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_Project Overview

Creation of an app that addressed the needs of a market which was saturated, and whose mainstream competitors did little to address those needs. Myself and Min Ryu were brought into the project to resolve a specific heuristic issue: how do you go from Screen A to Screen C? After Min and I resolved this, there was another issue... the market was saturated and this product needed a new direction.

* Please be mindful: This project is still under NDA and I will provide key narratives and takeaways of my journey, I cannot show product features and business models.

Team/Duration: 10 (Senior Designer, x3 Junior Designers, Idealist, Marketer, x2 Programmer, x2 Business Manager) / 1 Year.

Tools: Pen/Paper, Excel, Google Drive, Google Slides, Photoshop, Illustrator, InVision, Google Forms, and a lot of competitor apps.

Methods: Competitive/Comparative Analysis, User Survey, Persona Generation, Interaction Modeling, Market Analysis, Wireframes, Usability Testing, Visual Mock-up, Prototyping

"... the market was saturated and the product needed a new direction."

_The Challenge

When Min and I were brought onto the project, we only had two frames to work with. While I oversaw Min's design work, he was great with information architecture. Regardless of what we threw at this startup, we still had an issue: its still a social app and there were plenty out there. So how do we differentiate ourselves?


There were several things that needed to be done:

  1. Competitive/Comparative Breakdown

  2. Scan market trends to track relevancy

  3. Have an alternate idea

  4. Resolve excess business

  5. Reinforce project integrity


The problem with being a part of startups at super early stages is that there is a lot of noise. People get lost, scattered motivation, and a lot of nights brainstorming. 

While the original product was from Cameron he had another product which gave me an idea. Taking from that other product, I derived the idea behind the entire app concept and condensed it into a feature which would help pivot our current product.


Research was primarily split between two factors: Market conditions and User research.


At this point in the project, Cameron brought on Lisandra Maioli who helped us understand (from her marketing background) how to isolate details and approach the marketplace. She introduced the Blue Ocean dynamic to our vocabulary, which helped anchor how we would approach the social industry. The amount of apps are the market were already staggering, so the battle we faced was if people immediately understood our product and how they would utilize it.


Cameron was already doing guerilla research before I met him. While his data was okay, I realized he was driving the questions moreso than letting users express themselves. Under my guidelines, I needed to monitor user research so that the feedback was genuine and not influenced.

All the painpoints, like catfishing and superficiality (to name a few), are all recognized problems in the social communication industry and we aimed to not only resolve it, but create an enjoyable experience.

(This is research done by Josie Biteng and David Chu, prior to my bringing them on. I was one of their mentors at that time. Relevant research, different project.)


Reflecting on the simplicity of our eventual product's design, we realized it was very simple. So what was simple on its own, needed to be dispersed across awareness with intensity. Also, it needed to be usable in more ways than just a typical socializing app. This is where Cameron and I started developing an extensive, high-impact marketing plan so that we could get the numbers to A) maintain an active user base, B) show value to invested parties.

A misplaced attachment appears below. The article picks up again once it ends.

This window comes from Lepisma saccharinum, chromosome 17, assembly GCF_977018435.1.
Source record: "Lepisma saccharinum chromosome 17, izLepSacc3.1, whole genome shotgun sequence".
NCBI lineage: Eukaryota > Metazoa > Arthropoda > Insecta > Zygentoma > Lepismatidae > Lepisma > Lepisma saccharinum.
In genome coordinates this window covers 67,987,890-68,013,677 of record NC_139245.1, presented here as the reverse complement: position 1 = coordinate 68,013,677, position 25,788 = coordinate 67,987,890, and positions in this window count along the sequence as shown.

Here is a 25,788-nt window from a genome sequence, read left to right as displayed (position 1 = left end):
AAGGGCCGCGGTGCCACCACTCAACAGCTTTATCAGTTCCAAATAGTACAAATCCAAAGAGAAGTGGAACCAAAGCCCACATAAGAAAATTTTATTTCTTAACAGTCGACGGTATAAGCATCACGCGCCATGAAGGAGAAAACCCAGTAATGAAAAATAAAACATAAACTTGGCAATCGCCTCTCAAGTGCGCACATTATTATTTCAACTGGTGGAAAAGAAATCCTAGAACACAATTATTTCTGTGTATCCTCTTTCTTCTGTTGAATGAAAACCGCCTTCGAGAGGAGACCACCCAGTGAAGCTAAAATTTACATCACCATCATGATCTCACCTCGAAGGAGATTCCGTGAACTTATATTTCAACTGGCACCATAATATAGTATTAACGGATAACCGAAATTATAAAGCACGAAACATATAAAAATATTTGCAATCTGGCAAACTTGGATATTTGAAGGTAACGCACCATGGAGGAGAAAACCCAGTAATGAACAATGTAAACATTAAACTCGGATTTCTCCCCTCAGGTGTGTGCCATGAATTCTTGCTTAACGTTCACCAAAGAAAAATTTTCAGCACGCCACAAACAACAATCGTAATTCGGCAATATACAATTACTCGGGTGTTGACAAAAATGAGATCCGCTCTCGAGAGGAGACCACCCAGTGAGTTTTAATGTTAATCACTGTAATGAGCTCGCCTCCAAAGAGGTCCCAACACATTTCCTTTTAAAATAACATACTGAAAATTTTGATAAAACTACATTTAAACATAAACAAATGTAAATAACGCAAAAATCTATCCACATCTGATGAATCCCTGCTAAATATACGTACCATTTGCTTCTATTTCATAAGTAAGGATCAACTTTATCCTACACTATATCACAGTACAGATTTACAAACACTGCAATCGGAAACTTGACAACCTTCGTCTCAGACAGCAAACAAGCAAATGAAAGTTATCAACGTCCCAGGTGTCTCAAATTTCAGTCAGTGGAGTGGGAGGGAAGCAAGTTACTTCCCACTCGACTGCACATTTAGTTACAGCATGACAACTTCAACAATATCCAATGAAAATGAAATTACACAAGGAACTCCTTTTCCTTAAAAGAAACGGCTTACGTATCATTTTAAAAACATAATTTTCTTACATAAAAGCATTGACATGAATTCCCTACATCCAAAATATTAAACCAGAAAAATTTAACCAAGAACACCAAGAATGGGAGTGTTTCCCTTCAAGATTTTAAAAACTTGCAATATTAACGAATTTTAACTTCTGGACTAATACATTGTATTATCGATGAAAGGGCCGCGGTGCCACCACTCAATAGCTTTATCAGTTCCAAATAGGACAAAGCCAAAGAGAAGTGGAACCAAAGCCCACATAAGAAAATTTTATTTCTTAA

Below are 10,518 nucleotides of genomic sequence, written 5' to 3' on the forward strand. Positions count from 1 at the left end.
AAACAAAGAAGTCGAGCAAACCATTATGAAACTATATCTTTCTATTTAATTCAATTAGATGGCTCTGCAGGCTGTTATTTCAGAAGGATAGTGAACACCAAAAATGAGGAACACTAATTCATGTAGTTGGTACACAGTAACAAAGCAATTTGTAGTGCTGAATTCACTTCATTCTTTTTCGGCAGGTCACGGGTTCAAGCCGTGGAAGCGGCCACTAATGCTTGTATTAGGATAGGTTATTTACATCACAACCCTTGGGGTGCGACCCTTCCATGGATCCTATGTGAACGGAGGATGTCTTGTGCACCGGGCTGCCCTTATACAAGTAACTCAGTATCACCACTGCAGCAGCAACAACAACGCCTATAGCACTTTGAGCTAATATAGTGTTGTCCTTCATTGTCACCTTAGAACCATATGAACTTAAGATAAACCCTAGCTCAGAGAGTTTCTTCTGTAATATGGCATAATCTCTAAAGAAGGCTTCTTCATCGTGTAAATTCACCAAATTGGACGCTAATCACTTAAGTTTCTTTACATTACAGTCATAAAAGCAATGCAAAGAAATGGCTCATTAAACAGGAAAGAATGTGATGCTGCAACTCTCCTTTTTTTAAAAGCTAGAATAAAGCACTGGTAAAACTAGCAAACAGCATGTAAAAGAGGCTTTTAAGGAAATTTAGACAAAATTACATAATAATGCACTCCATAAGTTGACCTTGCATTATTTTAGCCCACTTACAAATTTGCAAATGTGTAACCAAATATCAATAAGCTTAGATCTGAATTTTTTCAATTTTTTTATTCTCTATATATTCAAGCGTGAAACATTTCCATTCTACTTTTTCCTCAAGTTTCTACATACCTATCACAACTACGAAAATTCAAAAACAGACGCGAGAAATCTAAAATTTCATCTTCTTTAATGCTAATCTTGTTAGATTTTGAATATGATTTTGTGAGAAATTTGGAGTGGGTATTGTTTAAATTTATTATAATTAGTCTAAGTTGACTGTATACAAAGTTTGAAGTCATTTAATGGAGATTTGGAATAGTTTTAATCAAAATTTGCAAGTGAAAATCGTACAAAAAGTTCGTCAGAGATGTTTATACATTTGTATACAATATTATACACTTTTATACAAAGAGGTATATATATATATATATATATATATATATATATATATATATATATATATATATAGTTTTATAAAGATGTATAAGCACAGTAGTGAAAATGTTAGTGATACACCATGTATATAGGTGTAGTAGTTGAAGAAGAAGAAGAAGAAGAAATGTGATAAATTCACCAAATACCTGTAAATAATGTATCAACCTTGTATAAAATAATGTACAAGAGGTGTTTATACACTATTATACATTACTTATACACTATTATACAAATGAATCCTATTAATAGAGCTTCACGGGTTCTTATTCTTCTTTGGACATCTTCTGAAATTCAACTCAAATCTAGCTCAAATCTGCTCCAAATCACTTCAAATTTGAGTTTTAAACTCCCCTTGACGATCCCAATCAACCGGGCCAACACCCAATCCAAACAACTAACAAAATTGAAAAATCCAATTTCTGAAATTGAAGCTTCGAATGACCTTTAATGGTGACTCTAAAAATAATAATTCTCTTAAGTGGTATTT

While Cameron was great with concepting, bringing passion to the project, and convincing others of the project's value, I helped to refine his approach and brought it to life through my wireframes, UI designs, pitch decks, and prototypes. (Ironically, none of which I can show until the NDA is over.)


The app was simple in design, but what mattered was the context. This was a highly contextual app, but I designed it with the expressed intent that it would be:

  • Intuitive

  • Recognizable

  • Forgiving

  • Pleasant

  • Consentual

And this necessitated a widespread impact. It took similar risks as Snapchat, but we couldn't afford waiting on it to reach critical mass.


The design for the website was that it served as an extension of the app's features. It was created as a benefit for users and not a translation of what already exists in the app.


With the app's user flow verified and iterated upon through user testing, we sought to develop a pitch deck for investors and partners. This was the biggest challenge as there is a knowledge gap on best practices for Pitch Decks on the internet. We later partnered with the Regional Director of Keiretsu Forum - SoCal, Carinda Bourgeouis, to refine the decks in latter months.



Although I have since departed the project, it is still something I poured immense resources into. With that in mind, these were my perceived next steps for the project:

  • Refine and perhaps revise UI design

  • Continue research to determine any evidence of market changes and competitor shifts

  • Have front-end and back-end developers collaborate with designers based on my schematic for the app and its database

  • Gather resources to start marketing process

"Someone might be wondering, 'JB, why are you putting up a portfolio piece of a project that has no visuals to show?' Well, the reasoning is that I spent a whole year of dedicated work for this. I learned a lot, tested a lot of things, and brought a product from start to investor-ready. It was an epic journey that put everything to the test, all of which received a lot of interest from people who saw the material!"

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